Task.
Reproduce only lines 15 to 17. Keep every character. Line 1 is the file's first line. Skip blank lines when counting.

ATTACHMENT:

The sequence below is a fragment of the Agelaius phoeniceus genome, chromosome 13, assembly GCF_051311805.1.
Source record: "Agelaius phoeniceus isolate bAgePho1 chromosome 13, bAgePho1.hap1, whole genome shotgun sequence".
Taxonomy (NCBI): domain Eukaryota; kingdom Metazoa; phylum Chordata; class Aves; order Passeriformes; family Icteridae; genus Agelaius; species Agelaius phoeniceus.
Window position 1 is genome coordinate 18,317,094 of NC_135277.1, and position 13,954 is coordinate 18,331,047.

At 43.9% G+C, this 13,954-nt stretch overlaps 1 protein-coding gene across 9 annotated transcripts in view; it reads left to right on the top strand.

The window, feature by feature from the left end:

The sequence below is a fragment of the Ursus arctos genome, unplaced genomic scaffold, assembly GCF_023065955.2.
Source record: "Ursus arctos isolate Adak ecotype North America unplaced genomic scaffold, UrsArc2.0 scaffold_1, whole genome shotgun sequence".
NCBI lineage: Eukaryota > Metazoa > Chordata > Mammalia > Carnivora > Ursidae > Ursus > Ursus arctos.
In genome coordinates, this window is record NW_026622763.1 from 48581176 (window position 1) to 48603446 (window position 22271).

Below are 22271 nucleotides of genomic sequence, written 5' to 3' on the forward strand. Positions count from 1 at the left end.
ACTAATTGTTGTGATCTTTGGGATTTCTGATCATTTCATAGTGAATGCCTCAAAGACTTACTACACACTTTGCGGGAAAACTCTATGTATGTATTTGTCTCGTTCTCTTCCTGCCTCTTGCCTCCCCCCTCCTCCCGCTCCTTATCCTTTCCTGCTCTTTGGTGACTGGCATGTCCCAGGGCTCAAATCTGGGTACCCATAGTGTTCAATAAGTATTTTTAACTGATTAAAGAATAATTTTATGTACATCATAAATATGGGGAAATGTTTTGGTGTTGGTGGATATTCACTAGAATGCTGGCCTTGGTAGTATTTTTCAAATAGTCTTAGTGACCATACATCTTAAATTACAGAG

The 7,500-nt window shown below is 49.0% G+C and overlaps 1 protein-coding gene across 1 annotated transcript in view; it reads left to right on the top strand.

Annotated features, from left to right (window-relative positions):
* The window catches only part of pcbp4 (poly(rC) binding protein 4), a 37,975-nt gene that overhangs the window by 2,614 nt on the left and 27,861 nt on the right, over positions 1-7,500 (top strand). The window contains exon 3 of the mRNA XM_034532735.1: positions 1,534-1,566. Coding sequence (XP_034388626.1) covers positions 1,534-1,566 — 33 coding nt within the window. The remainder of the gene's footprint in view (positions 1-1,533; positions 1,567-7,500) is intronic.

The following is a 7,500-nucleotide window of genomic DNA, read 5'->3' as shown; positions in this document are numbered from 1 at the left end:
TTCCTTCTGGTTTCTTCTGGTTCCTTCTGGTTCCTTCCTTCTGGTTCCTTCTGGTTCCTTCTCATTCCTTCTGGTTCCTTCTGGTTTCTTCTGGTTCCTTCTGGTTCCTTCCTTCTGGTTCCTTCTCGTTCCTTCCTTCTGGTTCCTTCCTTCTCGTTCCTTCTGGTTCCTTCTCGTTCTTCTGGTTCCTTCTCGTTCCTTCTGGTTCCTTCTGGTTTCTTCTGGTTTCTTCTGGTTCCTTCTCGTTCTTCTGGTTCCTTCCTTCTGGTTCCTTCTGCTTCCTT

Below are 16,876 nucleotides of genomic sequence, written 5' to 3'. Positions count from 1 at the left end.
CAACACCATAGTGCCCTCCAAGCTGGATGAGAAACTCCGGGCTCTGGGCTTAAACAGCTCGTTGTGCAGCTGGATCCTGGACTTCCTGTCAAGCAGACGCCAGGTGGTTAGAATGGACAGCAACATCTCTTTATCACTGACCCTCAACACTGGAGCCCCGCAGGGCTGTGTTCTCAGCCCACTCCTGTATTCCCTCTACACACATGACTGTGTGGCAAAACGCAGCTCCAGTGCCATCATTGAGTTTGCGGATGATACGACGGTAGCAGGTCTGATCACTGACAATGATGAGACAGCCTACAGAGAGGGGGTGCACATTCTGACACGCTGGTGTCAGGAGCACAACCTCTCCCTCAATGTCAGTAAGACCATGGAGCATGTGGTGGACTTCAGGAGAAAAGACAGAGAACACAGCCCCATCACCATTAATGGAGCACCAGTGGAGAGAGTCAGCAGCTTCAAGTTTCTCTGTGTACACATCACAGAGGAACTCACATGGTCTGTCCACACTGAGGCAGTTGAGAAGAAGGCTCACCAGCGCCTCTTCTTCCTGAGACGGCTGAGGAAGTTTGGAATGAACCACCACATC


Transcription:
* The window catches only part of pcbp4 (poly(rC) binding protein 4), a 37,975-nt gene that overhangs the window by 2,614 nt on the left and 27,861 nt on the right, over positions 1-7,500 (top strand). The window contains exon 3 of the mRNA XM_034532735.1: positions 1,534-1,566. Coding sequence (XP_034388626.1) covers positions 1,534-1,566 — 33 coding nt within the window. The remainder of the gene's footprint in view (positions 1-1,533; positions 1,567-7,500) is intronic.

The following is a 7,500-nucleotide window of genomic DNA, read 5'->3' as shown; positions in this document are numbered from 1 at the left end:
TTCCTTCTGGTTTCTTCTGGTTCCTTCTGGTTCCTTCCTTCTGGTTCCTTCTGGTTCCTTCTCATTCCTTCTGGTTCCTTCTGGTTTCTTCTGGTTCCTTCTGGTTCCTTCCTTCTGGTTCCTTCTCGTTCCTTCCTTCTGGTTCCTTCCTTCTCGTTCCTTCTGGTTCCTTCTCGTTCTTCTGGTTCCTTCTCGTTCCTTCTGGTTCCTTCTGGTTTCTTCTGGTTTCTTCTGGTTCCTTCTCGTTCTTCTGGTTCCTTCCTTCTGGTTCCTTCTGCTTCCTT